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Biographical Information
Other namesTulukhastāz, Astaldo, Tulcus, The Valiant.
Physical Description
Hair colorGolden.
GalleryImages of Tulkas

Tulkas was a Vala. He was the spouse of Nessa.



Tulkas was the most warlike of the Valar and the last of them to descend into Arda, coming to the aid of the others when he heard of their war with Melkor. Melkor fled before him, and the Spring of Arda was begun.

After the Two Lamps were erected and the Valar had made their first dwelling at Almaren, Tulkas wedded Nessa in a great feast. Being weary and content he slept, and Melkor decided his hour to retaliate had come.

Tulkas is described as delighting in wrestling and contests of strength. He wielded no weapon, and rode no steed. As he cared little about either past or future, he was not a good councillor, but nonetheless a very hardy friend. He is described as being slow to wrath, but also slow to forgive—for that reason, he was one of the Valar that opposed the release of Melkor.

Tulkas also tended to be impatient; before the Awakening of the Elves he urged the other Valar to wage war against Melkor. After the Darkening of Valinor he also hurried Fëanor to take a decision about surrendering the Silmarils.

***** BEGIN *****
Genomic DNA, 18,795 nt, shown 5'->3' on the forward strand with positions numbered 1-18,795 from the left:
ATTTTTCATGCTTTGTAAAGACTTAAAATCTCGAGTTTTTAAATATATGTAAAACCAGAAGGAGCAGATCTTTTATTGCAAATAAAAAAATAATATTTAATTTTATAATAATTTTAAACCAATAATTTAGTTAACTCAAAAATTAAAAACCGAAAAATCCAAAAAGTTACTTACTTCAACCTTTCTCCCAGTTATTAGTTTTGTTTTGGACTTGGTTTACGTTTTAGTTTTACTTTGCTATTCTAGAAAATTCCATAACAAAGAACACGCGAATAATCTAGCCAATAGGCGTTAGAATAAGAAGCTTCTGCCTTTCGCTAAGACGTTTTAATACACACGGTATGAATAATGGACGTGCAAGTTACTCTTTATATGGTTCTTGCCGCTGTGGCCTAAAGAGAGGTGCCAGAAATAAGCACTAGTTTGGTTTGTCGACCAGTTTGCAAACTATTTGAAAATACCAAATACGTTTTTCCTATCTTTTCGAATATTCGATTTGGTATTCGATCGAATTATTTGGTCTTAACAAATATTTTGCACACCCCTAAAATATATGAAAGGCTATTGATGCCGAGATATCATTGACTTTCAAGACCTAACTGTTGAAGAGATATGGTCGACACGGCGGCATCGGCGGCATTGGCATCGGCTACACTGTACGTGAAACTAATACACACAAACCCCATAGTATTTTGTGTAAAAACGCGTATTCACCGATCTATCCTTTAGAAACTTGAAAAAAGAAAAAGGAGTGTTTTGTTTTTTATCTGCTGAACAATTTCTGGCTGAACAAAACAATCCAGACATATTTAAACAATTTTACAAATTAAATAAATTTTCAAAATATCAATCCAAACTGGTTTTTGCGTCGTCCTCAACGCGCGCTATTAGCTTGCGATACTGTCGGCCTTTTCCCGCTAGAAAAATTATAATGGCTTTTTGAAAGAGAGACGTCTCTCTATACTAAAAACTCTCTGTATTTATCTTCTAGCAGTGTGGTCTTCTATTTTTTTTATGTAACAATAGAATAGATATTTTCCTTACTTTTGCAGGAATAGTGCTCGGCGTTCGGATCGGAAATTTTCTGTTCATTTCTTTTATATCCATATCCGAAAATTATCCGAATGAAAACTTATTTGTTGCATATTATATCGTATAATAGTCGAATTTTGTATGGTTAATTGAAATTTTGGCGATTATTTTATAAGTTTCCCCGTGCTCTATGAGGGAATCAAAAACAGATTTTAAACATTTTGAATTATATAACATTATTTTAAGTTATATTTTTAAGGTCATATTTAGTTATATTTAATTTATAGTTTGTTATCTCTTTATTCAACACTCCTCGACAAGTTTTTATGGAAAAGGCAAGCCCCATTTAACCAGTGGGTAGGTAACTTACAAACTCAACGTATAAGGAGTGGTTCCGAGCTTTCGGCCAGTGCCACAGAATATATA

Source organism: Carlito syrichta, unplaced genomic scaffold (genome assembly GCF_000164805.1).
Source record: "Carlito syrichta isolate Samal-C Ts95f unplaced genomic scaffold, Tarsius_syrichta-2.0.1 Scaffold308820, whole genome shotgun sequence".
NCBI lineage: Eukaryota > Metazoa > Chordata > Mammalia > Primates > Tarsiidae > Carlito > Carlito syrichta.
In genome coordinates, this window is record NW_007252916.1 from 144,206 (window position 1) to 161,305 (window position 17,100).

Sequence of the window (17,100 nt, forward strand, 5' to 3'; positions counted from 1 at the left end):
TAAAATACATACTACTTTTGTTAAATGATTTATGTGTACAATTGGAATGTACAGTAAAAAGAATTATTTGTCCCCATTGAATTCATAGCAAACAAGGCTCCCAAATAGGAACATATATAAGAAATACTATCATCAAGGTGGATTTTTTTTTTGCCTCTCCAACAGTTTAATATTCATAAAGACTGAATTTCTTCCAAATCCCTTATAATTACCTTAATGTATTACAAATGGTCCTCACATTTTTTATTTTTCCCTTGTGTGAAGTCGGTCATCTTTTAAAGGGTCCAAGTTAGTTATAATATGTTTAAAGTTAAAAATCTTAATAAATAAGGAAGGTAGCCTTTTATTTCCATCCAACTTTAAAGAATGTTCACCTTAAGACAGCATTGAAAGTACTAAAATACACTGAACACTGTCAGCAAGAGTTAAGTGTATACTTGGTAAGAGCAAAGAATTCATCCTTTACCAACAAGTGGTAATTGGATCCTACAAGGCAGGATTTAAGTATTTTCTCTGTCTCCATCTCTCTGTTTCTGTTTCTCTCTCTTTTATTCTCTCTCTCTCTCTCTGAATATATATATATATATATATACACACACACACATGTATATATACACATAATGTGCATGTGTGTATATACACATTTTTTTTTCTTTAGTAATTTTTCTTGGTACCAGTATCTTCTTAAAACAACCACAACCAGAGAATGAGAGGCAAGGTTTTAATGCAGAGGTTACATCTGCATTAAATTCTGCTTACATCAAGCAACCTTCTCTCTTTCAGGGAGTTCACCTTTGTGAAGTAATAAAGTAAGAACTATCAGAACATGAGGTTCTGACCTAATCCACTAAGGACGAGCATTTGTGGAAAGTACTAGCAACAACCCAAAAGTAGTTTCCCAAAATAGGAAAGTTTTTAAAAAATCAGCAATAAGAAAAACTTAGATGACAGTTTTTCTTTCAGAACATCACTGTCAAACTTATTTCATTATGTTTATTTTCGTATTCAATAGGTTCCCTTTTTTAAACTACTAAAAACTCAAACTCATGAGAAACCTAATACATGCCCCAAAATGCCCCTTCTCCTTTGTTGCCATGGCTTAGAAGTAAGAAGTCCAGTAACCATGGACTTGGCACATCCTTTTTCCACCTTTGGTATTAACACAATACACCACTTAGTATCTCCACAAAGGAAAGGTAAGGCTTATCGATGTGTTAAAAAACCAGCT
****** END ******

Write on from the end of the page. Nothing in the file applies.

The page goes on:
The name Tulkas (pron. [ˈtulkas]) means in Quenya "strong, steadfast".[source?] Tulukhastāz ("the golden-haried")[note 1] was the original Valarin name for Tulkas.[1]

In Noldorin, his name is Tulcus ([ˈtulkus]).[source?]

Other names

He was also called Astaldo (Q: "the Valiant", pron. [asˈtaldo]).[2] Astaldo replaced the earlier name Poldórëa.[3][4]

In Eriol's Old English translations, Tulkas is referred as Afodfrea "Strength-ruler".[5]

In an early manuscript, Tolkien suggested a surname of Tulkas: Ender.[6]


  1. Tulukhastāz is said to consist of the Valarin elements tulukha(n) ("yellow") and (a)šata- ("hair of head").


  1. J.R.R. Tolkien, Christopher Tolkien (ed.), The War of the Jewels, "Part Four. Quendi and Eldar: Appendix D. *Kwen, Quenya, and the Elvish (especially Ñoldorin) words for 'Language': Note on the 'Language of the Valar'", p. 399
  2. J.R.R. Tolkien, Christopher Tolkien (ed.), The Silmarillion, "Valaquenta: Account of the Valar and Maiar According to the Lore of the Eldar"
  3. J.R.R. Tolkien, Christopher Tolkien (ed.), The History of Middle-earth Index, p. 361
  4. J.R.R. Tolkien, "Words, Phrases and Passages in Various Tongues in The Lord of the Rings", in Parma Eldalamberon XVII (edited by Christopher Gilson), p. 181 (forms: Poldórea, Poldor, Poldomo)
  5. J.R.R. Tolkien, Christopher Tolkien (ed.), The Shaping of Middle-earth, "III. The Quenta: Appendix 1: Fragments of a translation of The Quenta Noldorinwa into Old English, made by Ælfwine or Eriol; together with Old English equivalents of Elvish names"
  6. J.R.R. Tolkien, "Addenda and Corrigenda to the Etymologies — Part One" (edited by Carl F. Hostetter and Patrick H. Wynne), in Vinyar Tengwar, Number 45, November 2003, p. 11